Shahid Afridi retired from ODI cricket after Pakistan's exit from ICC Cricket World Cup 2015 © Getty Images
Shahid Afridi retired from ODI cricket after Pakistan’s exit from ICC Cricket World Cup 2015 © Getty Images

Dhaka: Pakistan‘s flamboyant all-rounder Shahid Afridi has ruled out any chance of making a comeback to One-day International (ODI) cricket, insisting the new players needed proper time to settle down in the national team. Afridi, who left for Dhaka with a few other players including Ahmed Shehzad to play the lone T20 international against Bangladesh, said he has no intentions of going back on his decision to retire from the ODIs. READ: Bangladesh vs Pakistan, 3rd ODI Preview

“My decision is final. We have to understand that the new players will take time to adjust and settle down and we have to give them proper time for this,” Afridi told reporters before his departure. Afridi retired from ODIs after the World Cup, having appeared in 400 games. He is now focusing only on T20. READ: Mashrafe Mortaza eyes whitewash after clinching series win

He said all his efforts are now focused on building a strong team, which will be capable of winning the next World T20 Cup in India in 2016. “We have some exciting players in our T20 squad and my aim as captain now is to build up a strong outfit,” he said. “That we lost the one-day series to Bangladesh will not make a difference to us and we want to win this lone T20 game,” Afridi added. READ: Javed Miandad slams Pakistan’s series loss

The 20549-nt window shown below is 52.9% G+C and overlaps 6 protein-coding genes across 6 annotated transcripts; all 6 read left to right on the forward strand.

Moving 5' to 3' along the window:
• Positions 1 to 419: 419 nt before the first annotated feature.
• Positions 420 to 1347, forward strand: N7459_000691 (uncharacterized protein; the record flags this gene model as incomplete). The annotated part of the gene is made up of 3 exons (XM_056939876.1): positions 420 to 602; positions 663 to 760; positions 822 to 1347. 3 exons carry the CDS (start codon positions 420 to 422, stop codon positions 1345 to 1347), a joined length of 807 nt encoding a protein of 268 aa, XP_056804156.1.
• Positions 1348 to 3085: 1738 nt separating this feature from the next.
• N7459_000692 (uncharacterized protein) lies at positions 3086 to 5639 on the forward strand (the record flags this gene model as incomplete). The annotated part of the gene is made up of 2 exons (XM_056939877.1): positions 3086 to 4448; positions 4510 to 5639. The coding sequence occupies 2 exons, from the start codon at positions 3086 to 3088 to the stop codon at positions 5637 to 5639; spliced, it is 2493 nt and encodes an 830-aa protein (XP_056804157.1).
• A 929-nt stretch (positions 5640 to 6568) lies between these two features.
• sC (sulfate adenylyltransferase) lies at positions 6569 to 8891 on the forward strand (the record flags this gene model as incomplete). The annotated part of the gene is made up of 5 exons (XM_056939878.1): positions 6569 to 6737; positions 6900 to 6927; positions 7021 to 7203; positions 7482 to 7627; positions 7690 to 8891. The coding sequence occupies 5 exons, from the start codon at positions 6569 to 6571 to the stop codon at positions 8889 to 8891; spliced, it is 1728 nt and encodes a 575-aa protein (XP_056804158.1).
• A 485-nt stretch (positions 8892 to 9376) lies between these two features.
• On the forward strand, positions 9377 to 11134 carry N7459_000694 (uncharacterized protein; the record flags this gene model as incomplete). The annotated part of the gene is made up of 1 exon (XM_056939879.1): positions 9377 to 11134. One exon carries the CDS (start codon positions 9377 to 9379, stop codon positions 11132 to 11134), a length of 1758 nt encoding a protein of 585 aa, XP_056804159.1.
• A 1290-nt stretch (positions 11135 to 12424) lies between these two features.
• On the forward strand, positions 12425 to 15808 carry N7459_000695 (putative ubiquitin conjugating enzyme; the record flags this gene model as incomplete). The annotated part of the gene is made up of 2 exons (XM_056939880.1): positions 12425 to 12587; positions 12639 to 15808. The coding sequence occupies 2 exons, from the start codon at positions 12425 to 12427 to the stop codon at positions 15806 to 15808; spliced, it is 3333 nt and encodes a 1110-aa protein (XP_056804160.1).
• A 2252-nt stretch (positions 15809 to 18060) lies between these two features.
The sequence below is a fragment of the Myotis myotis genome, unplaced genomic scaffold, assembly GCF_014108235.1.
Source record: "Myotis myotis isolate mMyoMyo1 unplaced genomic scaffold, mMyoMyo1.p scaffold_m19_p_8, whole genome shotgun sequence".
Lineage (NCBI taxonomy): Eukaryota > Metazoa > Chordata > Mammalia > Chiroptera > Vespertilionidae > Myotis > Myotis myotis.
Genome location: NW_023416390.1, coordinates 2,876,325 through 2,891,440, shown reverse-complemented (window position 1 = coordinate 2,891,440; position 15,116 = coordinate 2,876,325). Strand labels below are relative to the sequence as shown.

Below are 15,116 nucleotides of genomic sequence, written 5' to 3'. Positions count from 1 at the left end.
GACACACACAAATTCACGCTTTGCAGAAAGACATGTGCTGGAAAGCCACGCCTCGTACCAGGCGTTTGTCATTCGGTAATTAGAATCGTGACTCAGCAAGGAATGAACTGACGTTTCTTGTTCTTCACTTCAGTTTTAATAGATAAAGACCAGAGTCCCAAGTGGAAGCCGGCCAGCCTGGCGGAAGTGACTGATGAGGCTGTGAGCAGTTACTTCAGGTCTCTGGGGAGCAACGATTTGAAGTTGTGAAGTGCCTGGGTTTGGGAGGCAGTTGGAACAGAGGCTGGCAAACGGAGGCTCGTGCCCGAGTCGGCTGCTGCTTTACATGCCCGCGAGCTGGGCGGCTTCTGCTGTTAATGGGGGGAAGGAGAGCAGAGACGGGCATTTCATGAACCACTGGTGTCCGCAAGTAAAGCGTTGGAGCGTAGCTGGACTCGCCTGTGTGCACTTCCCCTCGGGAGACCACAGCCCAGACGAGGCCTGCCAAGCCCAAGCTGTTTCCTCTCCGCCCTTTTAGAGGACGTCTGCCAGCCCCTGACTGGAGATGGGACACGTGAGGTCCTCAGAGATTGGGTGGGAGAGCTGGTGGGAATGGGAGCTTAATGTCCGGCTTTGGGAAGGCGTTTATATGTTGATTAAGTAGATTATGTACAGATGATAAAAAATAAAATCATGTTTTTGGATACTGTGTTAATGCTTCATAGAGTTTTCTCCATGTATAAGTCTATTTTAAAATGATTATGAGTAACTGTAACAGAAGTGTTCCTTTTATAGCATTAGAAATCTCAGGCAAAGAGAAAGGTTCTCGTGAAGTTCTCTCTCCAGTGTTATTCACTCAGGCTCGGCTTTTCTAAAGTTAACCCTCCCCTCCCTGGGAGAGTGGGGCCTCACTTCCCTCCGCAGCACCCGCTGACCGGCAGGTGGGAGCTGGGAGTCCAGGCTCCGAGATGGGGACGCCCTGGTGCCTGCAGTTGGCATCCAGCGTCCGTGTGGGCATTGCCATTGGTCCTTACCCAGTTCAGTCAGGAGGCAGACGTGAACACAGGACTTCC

The all-rounder said that it was unfair to say that the career of off-spinner Saeed Ajmal was finished after just one match. “Saeed has given great service to the country and we shouldn’t make judgements on basis of one or two matches.” Saeed returned to the Pakistan side in the first two ODIs against Bangladesh with a rectified bowling action and while he was very expensive in the first match, he bowled better in the second one.

Afridi said Pakistan needed to improve their overall game in all three departments. Having represented Pakistan in a record 77 Twenty20 Internationals, Afridi said the batsmen needed to take more responsibility and required to build partnerships. “In any format, partnerships are the key. I am not demanding century-plus partnerships. I want the players to make significant contributions with the bat and even 40s and 50s matter a lot,” he said.

Afridi also felt that Ahmed Shehzad and Umar Akmal were talented batsmen and could serve Pakistan for number of years. “I don’t agree with the decision to drop them altogether for the one-day matches if they have any attitude problem, the management should sit down and talk to them about.”